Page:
If you want to make an impact on treatable blindness in a foreign country, you have two main options.
You could take a medical team to the community and perform several surgeries over a week.
“That's a wonderful, wonderful thing to do,” said Dr. Bradley Farris, a professor of ophthalmology at the Dean McGee Eye Institute. “And it will have a very small impact on the community because once you leave, you're done. There's no ongoing help.”
Or you could do what Farris and a team of doctors have been doing for about 10 years.
Farris and other doctors with the Dean McGee Eye Institute have been traveling to China's Sichuan province for more than 10 years to teach and share surgical practices.
About 90 million people live in the province. Of that, an estimated 1 million people are blind from cataracts, a clouding of the lens in the eye that affects vision, according to the National Eye Institute.
“Blind meaning they can't work, they can't work on a farm, they can't work in the rural areas, they can't work anywhere, and a simple 15-minute cataract procedure could restore vision and restore their ability to work,” Farris said.
In 2001, doctors from the institute traveled to China and saw the need for more surgeons to address treatable blindness in the region.
Originally, the doctors planned the trip simply to perform cataracts surgery for people in the Sichuan Province.
But it became clear that the medical education system in China wasn't training enough surgeons to address the need for ophthalmological care.
It has been estimated only 30 surgeons in Sichuan Province can adequately perform a good cataracts surgery.
And in rural China, there aren't any cataracts surgeons.
In contrast, in Oklahoma City, about 30 physicians work at Dean McGee Eye Institute, and Oklahoma has only a fraction of the population of the Sichuan Province, Farris said.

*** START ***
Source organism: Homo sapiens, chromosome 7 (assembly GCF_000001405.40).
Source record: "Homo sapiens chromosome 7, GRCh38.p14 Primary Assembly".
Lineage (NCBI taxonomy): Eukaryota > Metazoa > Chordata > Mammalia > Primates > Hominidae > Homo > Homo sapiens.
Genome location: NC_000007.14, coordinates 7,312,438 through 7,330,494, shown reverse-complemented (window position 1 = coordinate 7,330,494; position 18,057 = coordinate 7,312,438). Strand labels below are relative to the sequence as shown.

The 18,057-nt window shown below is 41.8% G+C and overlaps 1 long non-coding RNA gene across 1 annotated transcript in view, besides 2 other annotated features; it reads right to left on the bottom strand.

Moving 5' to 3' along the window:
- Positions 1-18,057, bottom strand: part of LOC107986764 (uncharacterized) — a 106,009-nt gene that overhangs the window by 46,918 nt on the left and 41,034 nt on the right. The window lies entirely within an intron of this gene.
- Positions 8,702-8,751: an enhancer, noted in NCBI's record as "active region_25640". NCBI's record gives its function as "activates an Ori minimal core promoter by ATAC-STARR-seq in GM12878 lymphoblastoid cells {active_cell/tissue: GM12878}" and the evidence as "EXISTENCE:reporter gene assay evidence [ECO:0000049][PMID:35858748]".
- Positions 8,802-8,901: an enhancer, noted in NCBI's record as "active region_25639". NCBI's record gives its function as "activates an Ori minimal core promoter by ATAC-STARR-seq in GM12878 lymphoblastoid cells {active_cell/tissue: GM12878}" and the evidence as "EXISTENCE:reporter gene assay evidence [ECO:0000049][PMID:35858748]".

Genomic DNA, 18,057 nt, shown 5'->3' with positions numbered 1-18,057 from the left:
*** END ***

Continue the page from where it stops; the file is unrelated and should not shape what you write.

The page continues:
Over the past 10 years, the relationship between the Oklahoma and Chinese doctors has developed into an extensive partnership.
The Dean McGee Eye Institute and Sichuan Provincial People's Hospital have developed a residency program to teach residents who will graduate and perform eye surgeries in China.
And recently, Chinese health officials announced plans to build a $30 million 97,000-square-foot facility, using Dean McGee as a model for the facility's structure.
Ophthalmologists have the ability to change lives by performing a cataracts surgery, which takes only about 15 minutes to perform, said Dr. Gregory Skuta, the president of Dean McGee Eye Institute.
The Sichuan Province is one of the largest in China, and the ophthalmological needs are considerable, Skuta said.
“And I think the ability for us have impact is high,” Skuta said. “With the economic growth in China, they have the resources to really move the medical system forward in a very meaningful way, and we would like to be part of that, if we can.”
With the economic growth in China, they have the resources to really move the medical system forward in a very meaningful way, and we would like to be part of that, if we can.”
Dr. Gregory Skuta,
president of Dean